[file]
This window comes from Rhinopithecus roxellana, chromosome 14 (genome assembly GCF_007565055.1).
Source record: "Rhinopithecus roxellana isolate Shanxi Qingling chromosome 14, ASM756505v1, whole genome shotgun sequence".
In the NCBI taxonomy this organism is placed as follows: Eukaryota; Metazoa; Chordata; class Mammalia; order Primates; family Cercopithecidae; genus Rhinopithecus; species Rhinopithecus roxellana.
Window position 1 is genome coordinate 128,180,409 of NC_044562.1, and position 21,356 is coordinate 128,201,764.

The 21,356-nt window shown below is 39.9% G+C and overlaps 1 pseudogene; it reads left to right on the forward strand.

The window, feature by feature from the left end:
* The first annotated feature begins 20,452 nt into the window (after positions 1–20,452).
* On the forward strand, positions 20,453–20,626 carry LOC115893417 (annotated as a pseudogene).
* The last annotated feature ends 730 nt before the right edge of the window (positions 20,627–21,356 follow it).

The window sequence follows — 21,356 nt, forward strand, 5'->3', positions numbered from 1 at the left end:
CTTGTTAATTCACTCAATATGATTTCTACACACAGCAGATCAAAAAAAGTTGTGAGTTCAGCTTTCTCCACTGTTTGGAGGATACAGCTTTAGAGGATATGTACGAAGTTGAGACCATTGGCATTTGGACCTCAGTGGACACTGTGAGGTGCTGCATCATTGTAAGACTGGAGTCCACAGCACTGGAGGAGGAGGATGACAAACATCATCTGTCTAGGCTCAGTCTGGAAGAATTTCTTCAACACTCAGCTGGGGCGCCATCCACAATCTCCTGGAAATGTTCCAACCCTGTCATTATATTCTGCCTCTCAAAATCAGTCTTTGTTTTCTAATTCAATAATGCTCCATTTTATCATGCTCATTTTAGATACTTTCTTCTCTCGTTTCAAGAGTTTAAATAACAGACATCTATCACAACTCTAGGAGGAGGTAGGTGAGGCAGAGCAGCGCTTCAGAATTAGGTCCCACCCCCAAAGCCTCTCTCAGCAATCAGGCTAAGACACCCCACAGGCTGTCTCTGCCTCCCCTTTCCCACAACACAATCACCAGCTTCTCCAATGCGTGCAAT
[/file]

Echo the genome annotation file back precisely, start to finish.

This window comes from Rhinopithecus roxellana, chromosome 14 (genome assembly GCF_007565055.1).
Source record: "Rhinopithecus roxellana isolate Shanxi Qingling chromosome 14, ASM756505v1, whole genome shotgun sequence".
In the NCBI taxonomy this organism is placed as follows: Eukaryota; Metazoa; Chordata; class Mammalia; order Primates; family Cercopithecidae; genus Rhinopithecus; species Rhinopithecus roxellana.
Window position 1 is genome coordinate 128,180,409 of NC_044562.1, and position 21,356 is coordinate 128,201,764.

The 21,356-nt window shown below is 39.9% G+C and overlaps 1 pseudogene; it reads left to right on the forward strand.

The window, feature by feature from the left end:
* The first annotated feature begins 20,452 nt into the window (after positions 1–20,452).
* On the forward strand, positions 20,453–20,626 carry LOC115893417 (annotated as a pseudogene).
* The last annotated feature ends 730 nt before the right edge of the window (positions 20,627–21,356 follow it).

The window sequence follows — 21,356 nt, forward strand, 5'->3', positions numbered from 1 at the left end:
CTTGTTAATTCACTCAATATGATTTCTACACACAGCAGATCAAAAAAAGTTGTGAGTTCAGCTTTCTCCACTGTTTGGAGGATACAGCTTTAGAGGATATGTACGAAGTTGAGACCATTGGCATTTGGACCTCAGTGGACACTGTGAGGTGCTGCATCATTGTAAGACTGGAGTCCACAGCACTGGAGGAGGAGGATGACAAACATCATCTGTCTAGGCTCAGTCTGGAAGAATTTCTTCAACACTCAGCTGGGGCGCCATCCACAATCTCCTGGAAATGTTCCAACCCTGTCATTATATTCTGCCTCTCAAAATCAGTCTTTGTTTTCTAATTCAATAATGCTCCATTTTATCATGCTCATTTTAGATACTTTCTTCTCTCGTTTCAAGAGTTTAAATAACAGACATCTATCACAACTCTAGGAGGAGGTAGGTGAGGCAGAGCAGCGCTTCAGAATTAGGTCCCACCCCCAAAGCCTCTCTCAGCAATCAGGCTAAGACACCCCACAGGCTGTCTCTGCCTCCCCTTTCCCACAACACAATCACCAGCTTCTCCAATGCGTGCAAT